Legal Remedies for Termination of Contracts
Agreement & Contract

Legal Remedies for Termination of Contracts

A contract is typically a written agreement wherein the parties fix the terms and conditions of their relationship and transactions. Termination of a contract is very important as it provides parties with an exit option. Under the Indian Contract Act 1872, a contract can be terminated by the parties involved by giving legitimate reasons like frustration, repudiatory breach, termination by prior agreement, rescission, or on completion.


Such termination may occur by the mutual consent of the parties or by law. However, if a contract is breached or terminated without mutual consent, then the party other than the one breaching it can seek certain legal remedies on account of such termination. 



Following remedies may be pursued for if there is a termination of the contract: 


  1. Suit for breach of contract: A suit for breach of contract can be instituted when either party breaches an enforceable agreement. The remedies can be obtained in the form of damages, restituting the suffering party, rescinding the contract, or ordering the breaching party to perform the contract. These damages shall include the compensation given for financial losses caused by a breach of contract.
  2. Damages: Under Section 73 of the Indian Contract Act, any party can claim compensation for loss or damages caused to them in the normal course of business if the other party breaches it. The liquidated damages are pre-decided by the parties while forming the contract. The unliquidated damages are assessed and determined by the courts or appropriate authorities after the contract is breached. The general aim of an award of damages for breach of contract is to compensate the innocent party for the actual loss suffered and to put the party back in the same position as it was before the formation of the contract. The damages incurred are assessed as at the date of the breach of contract. These damages may be for the pecuniary loss, non-pecuniary, and nominal damages.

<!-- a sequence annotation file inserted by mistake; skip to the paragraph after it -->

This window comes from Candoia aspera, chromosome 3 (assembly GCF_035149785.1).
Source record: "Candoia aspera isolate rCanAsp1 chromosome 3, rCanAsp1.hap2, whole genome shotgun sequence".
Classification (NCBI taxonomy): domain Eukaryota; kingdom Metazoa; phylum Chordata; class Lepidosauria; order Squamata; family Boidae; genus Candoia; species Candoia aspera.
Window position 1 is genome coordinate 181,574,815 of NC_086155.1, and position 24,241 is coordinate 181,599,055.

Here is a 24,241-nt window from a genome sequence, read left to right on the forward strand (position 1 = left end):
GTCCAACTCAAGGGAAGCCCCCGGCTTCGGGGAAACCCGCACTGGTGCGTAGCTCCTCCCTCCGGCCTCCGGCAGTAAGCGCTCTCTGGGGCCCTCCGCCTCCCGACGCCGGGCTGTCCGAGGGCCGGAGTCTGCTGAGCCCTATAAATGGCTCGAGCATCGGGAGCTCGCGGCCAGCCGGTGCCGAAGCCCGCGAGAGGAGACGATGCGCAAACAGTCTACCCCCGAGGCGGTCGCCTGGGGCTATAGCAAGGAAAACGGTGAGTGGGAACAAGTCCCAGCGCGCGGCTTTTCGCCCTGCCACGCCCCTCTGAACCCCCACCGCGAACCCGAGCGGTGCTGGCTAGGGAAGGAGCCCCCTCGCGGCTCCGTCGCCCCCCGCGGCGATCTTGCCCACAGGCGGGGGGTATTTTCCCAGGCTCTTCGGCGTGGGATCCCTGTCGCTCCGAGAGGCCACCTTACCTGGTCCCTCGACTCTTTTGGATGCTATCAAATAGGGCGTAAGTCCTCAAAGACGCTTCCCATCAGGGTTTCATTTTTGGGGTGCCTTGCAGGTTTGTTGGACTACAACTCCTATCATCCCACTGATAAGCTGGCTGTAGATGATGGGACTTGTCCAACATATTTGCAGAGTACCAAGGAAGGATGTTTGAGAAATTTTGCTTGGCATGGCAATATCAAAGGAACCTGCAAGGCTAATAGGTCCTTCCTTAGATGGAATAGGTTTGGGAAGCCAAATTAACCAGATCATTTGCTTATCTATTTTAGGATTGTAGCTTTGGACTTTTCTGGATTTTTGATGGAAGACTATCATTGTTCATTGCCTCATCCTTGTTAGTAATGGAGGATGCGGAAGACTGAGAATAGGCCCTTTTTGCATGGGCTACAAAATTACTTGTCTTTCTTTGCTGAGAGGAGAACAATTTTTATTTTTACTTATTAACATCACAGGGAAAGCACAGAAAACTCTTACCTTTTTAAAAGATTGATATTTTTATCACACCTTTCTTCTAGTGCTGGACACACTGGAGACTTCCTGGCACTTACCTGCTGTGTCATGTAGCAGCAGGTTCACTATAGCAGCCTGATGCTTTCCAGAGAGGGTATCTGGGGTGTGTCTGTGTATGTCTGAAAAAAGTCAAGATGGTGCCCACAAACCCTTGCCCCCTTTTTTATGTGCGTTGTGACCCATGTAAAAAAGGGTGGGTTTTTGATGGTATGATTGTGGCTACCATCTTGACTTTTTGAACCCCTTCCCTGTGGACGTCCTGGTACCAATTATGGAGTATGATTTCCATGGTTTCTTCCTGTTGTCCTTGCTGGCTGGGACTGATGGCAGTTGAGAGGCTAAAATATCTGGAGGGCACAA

3. Specific Performance: Specific performance is an equitable and discretionary remedy given by the court in case of breach of contract, which compels the breaching party to perform a contractual obligation. It is generally awarded when the required obligation is unique and difficult to value. It may be ordered when the property is not an ordinary article of commerce or consists of goods which are not easily obtainable in the market. 
  4. Injunction: Injunctive relief is a legal order that either makes it mandatory for the defaulting party to perform specific obligations or prohibits the defaulting party from performing certain tasks. It is also at the discretion of the court and can be ordered on an interim basis or a final basis. A common instance of interim injunctive relief is an order restraining the party from dealing in certain property until the substantive dispute has been concluded. 
  5. Indemnity: Indemnity clauses are the contractual provisions that allow the parties to manage the risks attached to a contract by making one party compensate for the loss suffered by the other, due to specific events. An indemnity may be claimed for losses arising on account of the conduct of a third party. The damages, the amount paid under the terms of the agreement, legal costs of judgment, are some of the claims which Indemnity holders can include in its claims. 




It is important that a contract includes all these remedies in writing. It is advisable to approach a lawyer and assess which remedies to termination of the contract, maybe the most beneficial.